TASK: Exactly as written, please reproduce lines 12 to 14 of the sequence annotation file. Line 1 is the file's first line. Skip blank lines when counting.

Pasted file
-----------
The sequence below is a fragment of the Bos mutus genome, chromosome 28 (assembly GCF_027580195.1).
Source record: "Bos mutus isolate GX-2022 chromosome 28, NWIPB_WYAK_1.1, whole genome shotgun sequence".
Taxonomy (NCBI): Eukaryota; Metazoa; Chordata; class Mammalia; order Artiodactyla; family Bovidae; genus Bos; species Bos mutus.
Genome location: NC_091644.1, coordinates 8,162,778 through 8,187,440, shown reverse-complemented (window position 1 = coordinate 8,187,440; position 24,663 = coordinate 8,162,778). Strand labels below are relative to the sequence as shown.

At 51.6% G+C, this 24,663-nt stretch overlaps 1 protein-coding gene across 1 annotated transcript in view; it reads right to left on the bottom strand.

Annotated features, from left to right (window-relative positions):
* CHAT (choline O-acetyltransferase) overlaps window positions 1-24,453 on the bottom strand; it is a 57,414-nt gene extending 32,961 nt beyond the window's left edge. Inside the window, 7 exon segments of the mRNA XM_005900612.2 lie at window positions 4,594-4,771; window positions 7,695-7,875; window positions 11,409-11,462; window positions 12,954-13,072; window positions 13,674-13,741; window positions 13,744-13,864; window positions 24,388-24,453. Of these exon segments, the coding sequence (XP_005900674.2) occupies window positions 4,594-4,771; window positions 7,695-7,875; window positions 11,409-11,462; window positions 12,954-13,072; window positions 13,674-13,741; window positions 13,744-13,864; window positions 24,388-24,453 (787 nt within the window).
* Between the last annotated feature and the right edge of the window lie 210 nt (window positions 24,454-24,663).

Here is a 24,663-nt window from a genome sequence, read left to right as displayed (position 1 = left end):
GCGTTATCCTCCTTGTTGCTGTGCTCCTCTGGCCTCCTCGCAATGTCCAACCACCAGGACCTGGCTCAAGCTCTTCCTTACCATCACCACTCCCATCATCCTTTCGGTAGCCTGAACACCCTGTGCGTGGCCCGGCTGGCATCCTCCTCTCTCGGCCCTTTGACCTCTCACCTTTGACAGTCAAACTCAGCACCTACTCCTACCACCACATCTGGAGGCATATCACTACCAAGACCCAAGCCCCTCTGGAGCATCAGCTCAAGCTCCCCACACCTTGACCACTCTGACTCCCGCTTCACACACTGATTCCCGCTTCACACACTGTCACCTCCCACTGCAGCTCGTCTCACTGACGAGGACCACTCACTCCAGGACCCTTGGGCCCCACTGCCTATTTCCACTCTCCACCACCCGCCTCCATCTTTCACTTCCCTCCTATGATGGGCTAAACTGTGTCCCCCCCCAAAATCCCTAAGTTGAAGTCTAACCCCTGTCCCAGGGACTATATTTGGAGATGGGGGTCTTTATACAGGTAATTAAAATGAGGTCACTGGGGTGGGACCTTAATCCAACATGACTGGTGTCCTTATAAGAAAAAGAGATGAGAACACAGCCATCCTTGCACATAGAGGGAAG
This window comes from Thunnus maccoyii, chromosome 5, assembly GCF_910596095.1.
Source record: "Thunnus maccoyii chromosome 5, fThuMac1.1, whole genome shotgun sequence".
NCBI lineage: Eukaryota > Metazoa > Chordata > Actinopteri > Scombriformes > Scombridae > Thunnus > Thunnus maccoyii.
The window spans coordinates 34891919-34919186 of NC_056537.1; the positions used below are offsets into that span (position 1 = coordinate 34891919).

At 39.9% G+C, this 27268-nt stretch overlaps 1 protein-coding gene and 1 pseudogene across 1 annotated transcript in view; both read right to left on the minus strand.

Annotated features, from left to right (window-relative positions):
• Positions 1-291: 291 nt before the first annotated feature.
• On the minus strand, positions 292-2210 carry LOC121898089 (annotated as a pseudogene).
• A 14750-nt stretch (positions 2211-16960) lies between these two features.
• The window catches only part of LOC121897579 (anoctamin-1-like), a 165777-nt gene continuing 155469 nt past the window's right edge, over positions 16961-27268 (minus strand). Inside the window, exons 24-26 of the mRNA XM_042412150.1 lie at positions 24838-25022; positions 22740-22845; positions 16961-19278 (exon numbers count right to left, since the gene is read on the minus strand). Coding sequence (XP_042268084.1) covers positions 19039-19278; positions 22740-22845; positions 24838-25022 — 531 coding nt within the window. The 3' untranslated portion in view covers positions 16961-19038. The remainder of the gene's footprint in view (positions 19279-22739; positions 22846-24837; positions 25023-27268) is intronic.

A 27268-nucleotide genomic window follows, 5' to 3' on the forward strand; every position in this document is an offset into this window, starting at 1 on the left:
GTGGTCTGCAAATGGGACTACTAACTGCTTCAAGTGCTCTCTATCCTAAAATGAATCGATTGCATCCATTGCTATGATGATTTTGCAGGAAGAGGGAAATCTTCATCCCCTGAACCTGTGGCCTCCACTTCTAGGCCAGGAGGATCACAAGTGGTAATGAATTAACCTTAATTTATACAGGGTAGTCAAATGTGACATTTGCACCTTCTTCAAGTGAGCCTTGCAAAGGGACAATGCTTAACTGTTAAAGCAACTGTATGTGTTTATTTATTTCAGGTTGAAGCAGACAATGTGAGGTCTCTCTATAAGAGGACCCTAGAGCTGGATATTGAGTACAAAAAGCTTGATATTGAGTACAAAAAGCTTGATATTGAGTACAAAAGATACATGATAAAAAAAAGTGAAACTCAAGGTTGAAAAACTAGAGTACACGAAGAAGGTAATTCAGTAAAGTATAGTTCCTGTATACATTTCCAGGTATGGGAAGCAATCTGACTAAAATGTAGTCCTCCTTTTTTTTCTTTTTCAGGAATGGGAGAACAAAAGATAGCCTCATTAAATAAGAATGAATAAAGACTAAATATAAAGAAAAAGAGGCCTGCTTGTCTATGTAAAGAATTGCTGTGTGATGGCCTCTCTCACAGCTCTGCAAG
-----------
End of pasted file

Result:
Source record: "Thunnus maccoyii chromosome 5, fThuMac1.1, whole genome shotgun sequence".
NCBI lineage: Eukaryota > Metazoa > Chordata > Actinopteri > Scombriformes > Scombridae > Thunnus > Thunnus maccoyii.
The window spans coordinates 34891919-34919186 of NC_056537.1; the positions used below are offsets into that span (position 1 = coordinate 34891919).